Selling Virtual Game Winnings: a $3 Billion Industry

Businesses in Asia have created a $3 billion industry by paying employees to spend their days playing videogames and selling the virtual loot to other gamers, according to the World Bank.

Through a technique known as “gold farming,” players sit at rows of computers, and the businesses pay them to play, gathering virtual goods that can be sold later. Another part of the $3 billion market involves something called “powerleveling,” in which people manually play games for others to enable them to pass through levels more quickly. The practice started when individuals began selling in-game goods through markets like eBay and has now expanded into the real business described in a Thursday report by the World Bank Group’s infoDev program.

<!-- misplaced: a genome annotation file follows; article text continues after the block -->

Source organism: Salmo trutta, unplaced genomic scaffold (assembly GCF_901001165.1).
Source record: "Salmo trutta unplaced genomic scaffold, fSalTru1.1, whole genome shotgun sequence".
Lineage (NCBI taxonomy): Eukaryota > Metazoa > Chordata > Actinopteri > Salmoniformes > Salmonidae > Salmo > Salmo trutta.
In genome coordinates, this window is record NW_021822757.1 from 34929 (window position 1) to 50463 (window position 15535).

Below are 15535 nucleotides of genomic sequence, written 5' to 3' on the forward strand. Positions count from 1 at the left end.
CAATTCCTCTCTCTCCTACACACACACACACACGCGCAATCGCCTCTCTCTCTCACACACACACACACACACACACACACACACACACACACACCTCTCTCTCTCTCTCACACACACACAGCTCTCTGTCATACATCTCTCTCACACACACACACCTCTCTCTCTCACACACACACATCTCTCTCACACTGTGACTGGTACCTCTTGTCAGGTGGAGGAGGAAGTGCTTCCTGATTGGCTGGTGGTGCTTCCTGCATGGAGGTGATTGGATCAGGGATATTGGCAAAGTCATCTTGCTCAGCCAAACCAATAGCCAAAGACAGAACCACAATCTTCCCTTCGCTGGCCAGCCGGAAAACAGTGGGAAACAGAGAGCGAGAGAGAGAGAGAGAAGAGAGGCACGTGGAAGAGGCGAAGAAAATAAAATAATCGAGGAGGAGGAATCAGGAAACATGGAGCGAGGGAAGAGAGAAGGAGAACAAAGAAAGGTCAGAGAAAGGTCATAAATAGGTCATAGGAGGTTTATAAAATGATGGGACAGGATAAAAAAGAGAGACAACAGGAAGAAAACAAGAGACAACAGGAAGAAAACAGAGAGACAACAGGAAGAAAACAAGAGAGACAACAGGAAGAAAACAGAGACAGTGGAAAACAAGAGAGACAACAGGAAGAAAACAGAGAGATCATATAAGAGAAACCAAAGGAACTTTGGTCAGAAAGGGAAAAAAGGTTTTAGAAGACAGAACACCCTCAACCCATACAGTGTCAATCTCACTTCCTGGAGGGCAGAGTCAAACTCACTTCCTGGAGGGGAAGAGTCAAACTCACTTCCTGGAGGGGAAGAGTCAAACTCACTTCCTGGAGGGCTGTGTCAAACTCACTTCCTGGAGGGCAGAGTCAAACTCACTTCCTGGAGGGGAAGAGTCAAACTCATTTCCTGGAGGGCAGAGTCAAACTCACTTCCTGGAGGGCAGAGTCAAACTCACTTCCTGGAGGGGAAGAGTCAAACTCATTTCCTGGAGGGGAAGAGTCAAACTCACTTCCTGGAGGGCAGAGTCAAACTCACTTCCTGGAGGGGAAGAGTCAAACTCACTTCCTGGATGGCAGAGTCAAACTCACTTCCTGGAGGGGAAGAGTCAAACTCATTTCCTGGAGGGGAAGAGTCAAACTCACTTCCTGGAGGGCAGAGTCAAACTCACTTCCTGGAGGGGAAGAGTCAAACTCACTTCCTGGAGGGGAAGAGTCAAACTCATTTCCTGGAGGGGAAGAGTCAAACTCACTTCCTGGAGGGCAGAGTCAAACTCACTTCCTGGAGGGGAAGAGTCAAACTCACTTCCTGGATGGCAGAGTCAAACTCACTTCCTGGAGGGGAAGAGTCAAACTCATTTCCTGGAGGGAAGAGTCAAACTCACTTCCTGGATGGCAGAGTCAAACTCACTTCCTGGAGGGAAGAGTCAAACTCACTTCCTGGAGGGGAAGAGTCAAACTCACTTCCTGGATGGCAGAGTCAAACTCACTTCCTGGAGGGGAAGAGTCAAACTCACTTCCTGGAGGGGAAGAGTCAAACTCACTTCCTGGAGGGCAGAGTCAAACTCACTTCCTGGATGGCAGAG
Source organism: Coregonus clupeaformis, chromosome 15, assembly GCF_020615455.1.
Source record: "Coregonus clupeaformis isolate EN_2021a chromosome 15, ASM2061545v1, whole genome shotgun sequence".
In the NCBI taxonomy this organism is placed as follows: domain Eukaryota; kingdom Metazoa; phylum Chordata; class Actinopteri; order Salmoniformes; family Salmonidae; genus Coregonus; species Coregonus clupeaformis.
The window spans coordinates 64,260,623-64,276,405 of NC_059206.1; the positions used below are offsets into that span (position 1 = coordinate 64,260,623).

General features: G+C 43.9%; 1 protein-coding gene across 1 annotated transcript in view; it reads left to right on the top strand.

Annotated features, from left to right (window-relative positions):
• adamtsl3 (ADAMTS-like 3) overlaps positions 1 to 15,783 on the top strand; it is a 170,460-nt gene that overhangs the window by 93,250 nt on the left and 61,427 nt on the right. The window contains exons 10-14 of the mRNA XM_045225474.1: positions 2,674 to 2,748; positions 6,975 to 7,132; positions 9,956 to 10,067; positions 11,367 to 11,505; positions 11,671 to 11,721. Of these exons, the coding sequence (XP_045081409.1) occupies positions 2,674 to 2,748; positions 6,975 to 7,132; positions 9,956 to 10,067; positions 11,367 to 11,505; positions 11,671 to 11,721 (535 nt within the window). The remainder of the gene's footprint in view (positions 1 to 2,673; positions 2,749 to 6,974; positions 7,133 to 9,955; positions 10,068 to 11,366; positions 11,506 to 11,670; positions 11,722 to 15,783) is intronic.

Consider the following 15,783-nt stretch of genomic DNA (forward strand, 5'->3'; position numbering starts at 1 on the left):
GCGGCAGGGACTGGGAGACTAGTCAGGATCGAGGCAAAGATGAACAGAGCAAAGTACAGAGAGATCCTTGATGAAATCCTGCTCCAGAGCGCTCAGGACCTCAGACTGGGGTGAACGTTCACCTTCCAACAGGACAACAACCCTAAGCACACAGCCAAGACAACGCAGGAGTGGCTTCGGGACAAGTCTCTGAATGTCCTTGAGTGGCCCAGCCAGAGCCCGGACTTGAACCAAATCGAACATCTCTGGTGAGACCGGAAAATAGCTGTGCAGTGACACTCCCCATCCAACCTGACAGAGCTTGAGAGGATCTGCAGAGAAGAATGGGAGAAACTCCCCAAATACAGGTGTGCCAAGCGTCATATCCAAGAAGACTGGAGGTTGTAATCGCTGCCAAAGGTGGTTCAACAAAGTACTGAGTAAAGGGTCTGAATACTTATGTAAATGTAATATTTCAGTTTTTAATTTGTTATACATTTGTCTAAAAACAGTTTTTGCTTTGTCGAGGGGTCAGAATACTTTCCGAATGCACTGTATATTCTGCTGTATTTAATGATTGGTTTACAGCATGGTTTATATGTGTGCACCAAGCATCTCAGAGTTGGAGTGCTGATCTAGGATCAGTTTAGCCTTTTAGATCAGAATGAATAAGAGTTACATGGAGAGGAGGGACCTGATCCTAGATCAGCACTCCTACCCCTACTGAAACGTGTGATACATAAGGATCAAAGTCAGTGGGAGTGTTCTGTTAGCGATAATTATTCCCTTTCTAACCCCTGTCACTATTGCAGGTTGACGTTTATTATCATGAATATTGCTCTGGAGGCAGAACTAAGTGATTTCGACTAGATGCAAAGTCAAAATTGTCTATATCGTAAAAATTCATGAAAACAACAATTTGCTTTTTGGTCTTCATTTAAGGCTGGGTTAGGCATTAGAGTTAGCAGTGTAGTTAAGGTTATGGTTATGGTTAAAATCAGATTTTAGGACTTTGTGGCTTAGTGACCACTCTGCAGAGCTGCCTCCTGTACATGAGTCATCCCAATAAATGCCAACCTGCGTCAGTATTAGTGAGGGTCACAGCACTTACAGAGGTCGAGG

The report says half of “gold farms” are now automated–run by programming a computer to play the game. Others still use actual players, and about 20 percent aren’t farms so much as theft rings, in which hacker groups steal goods from other players and sell them, the report says.

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